Global HR News
Health & Safety
Walmart taking workers’ temperatures, will allow them to wear masks in U.S.
By Talent Canada Staff
Anyone with temperature higher than 100 degrees Fahrenheit will be sent home
By Talent Canada Staff
Walmart will start taking the temperatures of employees in the United States who report to work and will allow them to wear masks, according to a new policy announced by the CEO.
“As our company and country continue to deal with spread of COVID-19, we remain focused on the health and safety of our associates,” said John Furner, president and CEO of Walmart U.S. and Kath McLay, president and CEO of Sam’s club, in a joint statement.
The store has been following the usual recommendations from the CDC, including washing hands, social distancing and regular cleaning of surfaces. Stores that were open 24 hours are closing at night for cleaning, sneeze guards have been installed at checkouts and pharmacies and an emergency leave policy was in place for staff.
But now, when workers show up for their shifts they will have their temperatures taken and will be asked some basic health screening questions.
“We are in the process of sending infrared thermometers to all locations, which could take up to three weeks,” said Furner and McLay.
If a worker has a temperature of 100 degrees Fahrenheit or higher, they will be paid for reporting to work, asked to return home and to seek medical treatment if necessary.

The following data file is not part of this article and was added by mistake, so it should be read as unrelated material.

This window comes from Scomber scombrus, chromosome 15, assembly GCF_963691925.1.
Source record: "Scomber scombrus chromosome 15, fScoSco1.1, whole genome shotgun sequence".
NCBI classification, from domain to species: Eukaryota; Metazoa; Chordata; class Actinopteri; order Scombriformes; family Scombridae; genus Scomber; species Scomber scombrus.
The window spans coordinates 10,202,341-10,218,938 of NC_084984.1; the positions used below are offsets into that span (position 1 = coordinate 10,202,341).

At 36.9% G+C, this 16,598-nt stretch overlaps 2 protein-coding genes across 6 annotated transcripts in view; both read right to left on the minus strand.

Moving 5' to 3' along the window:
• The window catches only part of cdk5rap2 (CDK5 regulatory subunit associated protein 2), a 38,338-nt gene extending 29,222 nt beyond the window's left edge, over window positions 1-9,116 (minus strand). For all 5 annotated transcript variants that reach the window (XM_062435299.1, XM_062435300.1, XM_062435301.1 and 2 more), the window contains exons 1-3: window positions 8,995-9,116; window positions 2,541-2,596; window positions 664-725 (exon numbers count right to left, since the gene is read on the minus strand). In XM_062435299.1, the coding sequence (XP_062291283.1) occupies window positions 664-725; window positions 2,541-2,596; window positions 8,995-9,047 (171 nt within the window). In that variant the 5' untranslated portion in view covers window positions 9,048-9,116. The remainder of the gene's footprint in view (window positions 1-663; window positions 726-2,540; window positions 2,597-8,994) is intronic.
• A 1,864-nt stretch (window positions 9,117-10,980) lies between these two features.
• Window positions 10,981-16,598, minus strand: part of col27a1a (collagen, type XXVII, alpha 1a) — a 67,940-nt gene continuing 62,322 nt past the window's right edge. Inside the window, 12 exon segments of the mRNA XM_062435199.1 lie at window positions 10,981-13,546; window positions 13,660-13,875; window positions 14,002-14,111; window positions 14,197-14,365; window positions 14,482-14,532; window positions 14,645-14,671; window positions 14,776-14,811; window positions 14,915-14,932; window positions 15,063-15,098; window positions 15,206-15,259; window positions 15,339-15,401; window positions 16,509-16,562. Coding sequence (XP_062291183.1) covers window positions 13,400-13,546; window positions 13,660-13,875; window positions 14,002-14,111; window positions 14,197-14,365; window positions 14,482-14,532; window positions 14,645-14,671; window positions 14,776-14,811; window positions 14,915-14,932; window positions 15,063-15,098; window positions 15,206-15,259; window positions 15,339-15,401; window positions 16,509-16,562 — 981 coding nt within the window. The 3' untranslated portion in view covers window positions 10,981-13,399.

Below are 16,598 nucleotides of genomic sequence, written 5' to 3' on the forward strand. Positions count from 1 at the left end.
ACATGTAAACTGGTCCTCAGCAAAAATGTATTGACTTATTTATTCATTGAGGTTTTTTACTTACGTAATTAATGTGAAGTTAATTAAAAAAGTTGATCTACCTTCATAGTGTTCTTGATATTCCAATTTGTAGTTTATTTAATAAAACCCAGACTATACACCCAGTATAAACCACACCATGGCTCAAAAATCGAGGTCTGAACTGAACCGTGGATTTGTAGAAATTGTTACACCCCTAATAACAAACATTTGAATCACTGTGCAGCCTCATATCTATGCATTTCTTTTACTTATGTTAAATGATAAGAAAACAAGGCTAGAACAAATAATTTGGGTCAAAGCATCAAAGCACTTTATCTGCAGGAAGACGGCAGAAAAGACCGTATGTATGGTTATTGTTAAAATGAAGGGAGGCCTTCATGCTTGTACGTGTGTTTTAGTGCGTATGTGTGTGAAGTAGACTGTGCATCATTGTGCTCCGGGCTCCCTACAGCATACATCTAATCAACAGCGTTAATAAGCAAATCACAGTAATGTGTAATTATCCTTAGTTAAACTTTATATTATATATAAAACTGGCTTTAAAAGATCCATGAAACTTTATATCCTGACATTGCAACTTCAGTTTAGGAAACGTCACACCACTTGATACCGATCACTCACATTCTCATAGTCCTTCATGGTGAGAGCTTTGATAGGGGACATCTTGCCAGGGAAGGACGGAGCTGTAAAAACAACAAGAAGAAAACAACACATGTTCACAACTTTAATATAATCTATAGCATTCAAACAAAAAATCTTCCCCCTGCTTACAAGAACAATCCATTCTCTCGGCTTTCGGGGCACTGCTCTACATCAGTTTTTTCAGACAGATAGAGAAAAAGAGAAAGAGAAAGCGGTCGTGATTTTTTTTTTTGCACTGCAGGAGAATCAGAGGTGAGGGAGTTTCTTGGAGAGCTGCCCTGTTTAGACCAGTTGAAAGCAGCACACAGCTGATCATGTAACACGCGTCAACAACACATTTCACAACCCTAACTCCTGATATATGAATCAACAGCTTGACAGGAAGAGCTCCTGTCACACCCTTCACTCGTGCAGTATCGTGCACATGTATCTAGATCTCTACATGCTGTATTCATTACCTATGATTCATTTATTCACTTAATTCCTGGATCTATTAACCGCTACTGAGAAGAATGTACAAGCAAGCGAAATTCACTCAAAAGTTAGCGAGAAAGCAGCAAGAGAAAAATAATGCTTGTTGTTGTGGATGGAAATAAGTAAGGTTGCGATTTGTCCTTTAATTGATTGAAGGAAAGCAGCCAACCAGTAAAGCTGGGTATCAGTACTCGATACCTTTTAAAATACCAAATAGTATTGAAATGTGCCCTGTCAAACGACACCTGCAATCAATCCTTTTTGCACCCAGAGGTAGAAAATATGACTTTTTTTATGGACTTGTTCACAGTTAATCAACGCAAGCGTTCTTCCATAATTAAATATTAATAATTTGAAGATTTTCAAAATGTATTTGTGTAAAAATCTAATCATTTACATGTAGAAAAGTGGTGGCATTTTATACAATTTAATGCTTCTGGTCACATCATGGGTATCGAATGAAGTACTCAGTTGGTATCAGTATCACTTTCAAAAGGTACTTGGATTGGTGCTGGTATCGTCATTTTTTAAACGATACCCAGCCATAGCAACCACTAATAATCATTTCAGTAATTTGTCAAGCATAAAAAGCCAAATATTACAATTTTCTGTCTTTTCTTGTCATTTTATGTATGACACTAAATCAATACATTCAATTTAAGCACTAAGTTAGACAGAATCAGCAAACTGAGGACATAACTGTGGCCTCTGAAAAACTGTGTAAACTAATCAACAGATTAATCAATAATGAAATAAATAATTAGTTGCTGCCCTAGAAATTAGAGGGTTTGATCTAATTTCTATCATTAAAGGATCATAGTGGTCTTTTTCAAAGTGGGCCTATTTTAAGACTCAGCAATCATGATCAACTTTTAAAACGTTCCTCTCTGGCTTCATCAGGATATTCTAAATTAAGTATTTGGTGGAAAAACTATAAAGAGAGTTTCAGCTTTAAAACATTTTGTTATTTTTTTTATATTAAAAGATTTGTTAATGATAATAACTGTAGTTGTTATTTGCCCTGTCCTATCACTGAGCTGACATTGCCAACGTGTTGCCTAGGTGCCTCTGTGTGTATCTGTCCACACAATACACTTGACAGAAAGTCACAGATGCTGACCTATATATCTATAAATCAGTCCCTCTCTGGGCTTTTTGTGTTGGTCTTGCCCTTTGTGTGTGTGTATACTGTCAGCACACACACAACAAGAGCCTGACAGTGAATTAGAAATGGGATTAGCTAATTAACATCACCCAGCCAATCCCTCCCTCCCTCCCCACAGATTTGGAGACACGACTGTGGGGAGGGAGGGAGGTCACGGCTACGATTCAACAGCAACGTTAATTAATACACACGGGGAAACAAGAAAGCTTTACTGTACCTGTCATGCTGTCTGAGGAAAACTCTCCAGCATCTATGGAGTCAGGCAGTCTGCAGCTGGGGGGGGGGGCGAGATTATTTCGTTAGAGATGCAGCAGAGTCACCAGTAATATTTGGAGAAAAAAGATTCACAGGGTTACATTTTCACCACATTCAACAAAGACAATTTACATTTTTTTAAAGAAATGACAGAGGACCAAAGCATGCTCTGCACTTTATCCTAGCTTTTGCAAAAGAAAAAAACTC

Any associate with a temperature of 100.0 degrees will be paid for reporting to work and asked to return home and seek medical treatment if necessary.
“The associate will not be able to return to work until they are fever-free for at least three days,” the said.
The company is also encouraging it workers to take their own temperatures at home and to keep an eye out for common symptoms – such as coughing, feeling achy and difficulty breathing – and not to come to work if they don’t feel well.
“Our COVID-19 emergency leave policy allows associates to stay home if they have any COVID-19 related symptoms, concerns, illness or are quarantined – knowing that their jobs will be protected,” they said.
Masks and gloves
Walmart is making makes and gloves available to staff – as supplies permit – who want to wear them.
The company acknowledged that the CDC and other health officials do not recommend masks or gloves for healthy people, but made the move anyway.
“The masks will arrive in one to two weeks. They will be high-quality masks, but not N95 respirators – which should be reserved for at-risk healthcare workers,” said Furner and McLay.
It encouraged staff to use the gear, but also reminded them that it is still possible to spread germs while wearing them.
The retailer also announced a new framework for its employees regarding health work behaviours.
“We’re asking them to remember three numbers – six, 20 and 100,” the company said.
Six feet is the amount of space people should keep from others, when possible, to maintain social distancing.
Twenty seconds is the amount of time people should take to wash their hands with soap and water.
And 100 is the temperature (in Fahrenheit) that someone should stay home with.